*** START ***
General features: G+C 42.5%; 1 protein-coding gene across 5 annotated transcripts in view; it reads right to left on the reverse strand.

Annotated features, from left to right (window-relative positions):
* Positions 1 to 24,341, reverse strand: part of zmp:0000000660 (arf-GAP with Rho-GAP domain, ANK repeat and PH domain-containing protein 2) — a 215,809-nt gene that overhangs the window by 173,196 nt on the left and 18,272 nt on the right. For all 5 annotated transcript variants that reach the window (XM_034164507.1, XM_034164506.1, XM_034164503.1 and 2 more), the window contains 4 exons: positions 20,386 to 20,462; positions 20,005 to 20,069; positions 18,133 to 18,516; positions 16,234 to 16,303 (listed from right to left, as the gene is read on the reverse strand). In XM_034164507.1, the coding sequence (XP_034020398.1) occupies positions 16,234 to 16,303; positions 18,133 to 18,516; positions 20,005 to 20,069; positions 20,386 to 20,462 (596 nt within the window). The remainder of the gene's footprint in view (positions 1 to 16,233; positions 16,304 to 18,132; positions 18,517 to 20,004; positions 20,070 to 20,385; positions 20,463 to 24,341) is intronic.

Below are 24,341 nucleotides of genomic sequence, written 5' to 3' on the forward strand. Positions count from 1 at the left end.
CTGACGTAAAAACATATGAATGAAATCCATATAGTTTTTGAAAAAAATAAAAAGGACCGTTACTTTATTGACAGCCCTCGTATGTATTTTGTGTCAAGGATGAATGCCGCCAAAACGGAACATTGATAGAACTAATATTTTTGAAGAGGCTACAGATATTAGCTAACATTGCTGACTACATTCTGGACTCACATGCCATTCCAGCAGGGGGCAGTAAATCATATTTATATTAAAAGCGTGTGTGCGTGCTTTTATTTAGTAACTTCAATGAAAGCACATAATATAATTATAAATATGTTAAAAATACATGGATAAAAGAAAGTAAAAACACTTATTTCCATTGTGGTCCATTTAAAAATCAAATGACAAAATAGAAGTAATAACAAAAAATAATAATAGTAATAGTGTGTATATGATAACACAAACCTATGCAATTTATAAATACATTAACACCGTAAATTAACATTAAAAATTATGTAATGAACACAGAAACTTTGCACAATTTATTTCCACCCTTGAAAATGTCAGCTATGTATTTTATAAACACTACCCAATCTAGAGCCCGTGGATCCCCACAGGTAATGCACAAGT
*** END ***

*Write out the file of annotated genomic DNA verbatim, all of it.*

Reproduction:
General features: G+C 42.5%; 1 protein-coding gene across 5 annotated transcripts in view; it reads right to left on the reverse strand.

Annotated features, from left to right (window-relative positions):
* Positions 1 to 24,341, reverse strand: part of zmp:0000000660 (arf-GAP with Rho-GAP domain, ANK repeat and PH domain-containing protein 2) — a 215,809-nt gene that overhangs the window by 173,196 nt on the left and 18,272 nt on the right. For all 5 annotated transcript variants that reach the window (XM_034164507.1, XM_034164506.1, XM_034164503.1 and 2 more), the window contains 4 exons: positions 20,386 to 20,462; positions 20,005 to 20,069; positions 18,133 to 18,516; positions 16,234 to 16,303 (listed from right to left, as the gene is read on the reverse strand). In XM_034164507.1, the coding sequence (XP_034020398.1) occupies positions 16,234 to 16,303; positions 18,133 to 18,516; positions 20,005 to 20,069; positions 20,386 to 20,462 (596 nt within the window). The remainder of the gene's footprint in view (positions 1 to 16,233; positions 16,304 to 18,132; positions 18,517 to 20,004; positions 20,070 to 20,385; positions 20,463 to 24,341) is intronic.

Below are 24,341 nucleotides of genomic sequence, written 5' to 3' on the forward strand. Positions count from 1 at the left end.
CTGACGTAAAAACATATGAATGAAATCCATATAGTTTTTGAAAAAAATAAAAAGGACCGTTACTTTATTGACAGCCCTCGTATGTATTTTGTGTCAAGGATGAATGCCGCCAAAACGGAACATTGATAGAACTAATATTTTTGAAGAGGCTACAGATATTAGCTAACATTGCTGACTACATTCTGGACTCACATGCCATTCCAGCAGGGGGCAGTAAATCATATTTATATTAAAAGCGTGTGTGCGTGCTTTTATTTAGTAACTTCAATGAAAGCACATAATATAATTATAAATATGTTAAAAATACATGGATAAAAGAAAGTAAAAACACTTATTTCCATTGTGGTCCATTTAAAAATCAAATGACAAAATAGAAGTAATAACAAAAAATAATAATAGTAATAGTGTGTATATGATAACACAAACCTATGCAATTTATAAATACATTAACACCGTAAATTAACATTAAAAATTATGTAATGAACACAGAAACTTTGCACAATTTATTTCCACCCTTGAAAATGTCAGCTATGTATTTTATAAACACTACCCAATCTAGAGCCCGTGGATCCCCACAGGTAATGCACAAGT